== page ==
In recent remarks, Deputy Attorney General Rod Rosenstein announced significant revisions to the Department of Justice’s (DOJ) policies for enforcing the Foreign Corrupt Practices Act.  The policy revisions make permanent many of the aspects of the FCPA Pilot Program which began in 2016 and sought encourage voluntary self-disclosures of FCPA violations by formalizing the benefits to corporations for doing so.  The recent policy revisions even went a step farther than the Pilot Program, announcing that if company voluntarily discloses FCPA violations, fully cooperates in the government’s investigation, and makes timely and appropriate remediation, there will be a presumption that the DOJ will resolve the company’s case through a declination to prosecute.

This policy revisions reinforce that the DOJ is focused on prosecution culpable individuals.  Indeed, Deputy Attorney General Rosenstein noted that “[i]t makes sense to treat corporations differently than individuals, because corporate liability is vicarious; it is only derivative of individual liability.”

While the DOJ appears to have made it even easier for companies to insulate themselves from liability if they turn over the individual bad actors, there are still many difficult decisions to be made by companies contemplating self-disclosure. Each of the requirements for unlocking the benefits of corporate disclosure – voluntary disclosure, full cooperation, and appropriate remediation – have specific criteria and pose nuanced questions for executives and directors to consider.

First, under the revised FCPA enforcement policy, the self-disclosures must be genuinely voluntary (i.e., prior to the “imminent threat” of disclosure or government investigation) and must be made within a “reasonably prompt time” after discovery of the violation.  This creates some potential issues for directors and officers who may learn of potential violations and seek to conduct an internal investigation to gather more information.  The policy revisions do not further define an “imminent threat” or “reasonably prompt” period, but company must be aware that protected investigations may jeopardize their ability to make an effective voluntary disclosure.

Second, full cooperation may be onerous.  Although the policy revisions do not contain an exhaustive list of the types of cooperation that the DOJ will expect, it does instruct that companies should “proactively” disclose all relevant facts and evidence.  Accordingly, companies must determine the appropriate scope of their disclosures (and may need to do so even if an internal investigation is not complete because concerns regarding the timeliness of the disclosure have arisen).  Moreover, the instruction that the companies take a proactive approach to disclosures appears to add additional pressure on companies to make broad disclosure (but not data dumps which could frustrate DOJ investigations) or risk failing to meet the full cooperation criterion.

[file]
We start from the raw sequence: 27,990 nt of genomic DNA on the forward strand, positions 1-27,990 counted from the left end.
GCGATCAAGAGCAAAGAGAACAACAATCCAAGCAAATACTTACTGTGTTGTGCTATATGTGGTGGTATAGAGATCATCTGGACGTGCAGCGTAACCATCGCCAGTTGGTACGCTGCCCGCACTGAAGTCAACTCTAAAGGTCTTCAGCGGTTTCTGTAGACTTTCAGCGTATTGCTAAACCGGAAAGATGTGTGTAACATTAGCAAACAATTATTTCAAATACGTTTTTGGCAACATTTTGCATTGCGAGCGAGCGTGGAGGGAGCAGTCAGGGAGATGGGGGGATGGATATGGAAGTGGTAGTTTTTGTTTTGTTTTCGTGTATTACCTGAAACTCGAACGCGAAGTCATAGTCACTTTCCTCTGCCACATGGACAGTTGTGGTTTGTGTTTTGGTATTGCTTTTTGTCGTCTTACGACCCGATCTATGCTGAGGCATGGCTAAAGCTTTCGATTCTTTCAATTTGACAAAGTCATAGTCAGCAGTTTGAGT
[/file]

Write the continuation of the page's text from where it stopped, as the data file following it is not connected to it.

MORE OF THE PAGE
Third, remediation efforts must be genuinely aimed at and capable of correcting the source of the violation.  The DOJ acknowledges that there will be variances based on the size of the company and the nature of the underlying violation; however, companies should be prepared to commit necessary resources to develop and implement ethics and compliance programs that will demonstrably improve the company’s ability to stop future violations.

Finally, another condition that has been made permanent is the requirement that the company pay all disgorgement, forfeiture, and/or restitution in full.  Depending on the amount in question, the ability to pay in full may be a difficult practical issue for a company.  Nevertheless, as part of the gateway to non-prosecution, a company must address the issue and develop a strategy for obtaining the necessary funds as it approaches voluntary self-disclosure.

Robust compliance programs remain the critical first step for companies seeking eradicate FCPA violations from their corporate culture.  As Deputy Attorney General Rosenstein noted, criminals try to evade law enforcement, but must first evade internal controls and compliance programs, therefore, “[h]onest companies pose a meaningful deterrent to corruption.”  Fostering a culture of compliance, dedicating sufficient resources, and ensuring that compliance personnel have access to management and the board were all cited by Deputy Attorney General Rosenstein as hallmarks of effective compliance and should be at the core of any compliance program.

Almost one year ago, the Department of Justice (DOJ) announced that Norwegian Shipping company Wallenius Wilhelmsen Logistics AS (WWL) had agreed to pay a $98.9 million fine for its role in a conspiracy to control prices for roll-on, roll-off cargo (such as cars, trucks, and agricultural equipment) shipped to and from the United States.  At the time, the DOJ acknowledged that, in addition to the fine, WWL was cooperating in ongoing investigations and affirmed the Department’s commitment to holding “companies and executives” accountable.

Last week, the DOJ announced that the indictment against three current and former executives of WWL subsidiaries had been unsealed and that the prosecutions of these individuals were proceeding.  The indictment – presented to the grand jury in November 2016 – alleges that the individuals attended meetings and engaged in communications in which executives from several large shipping companies allocated customers and routes by agreeing to the amounts that each company would bid for certain contracts.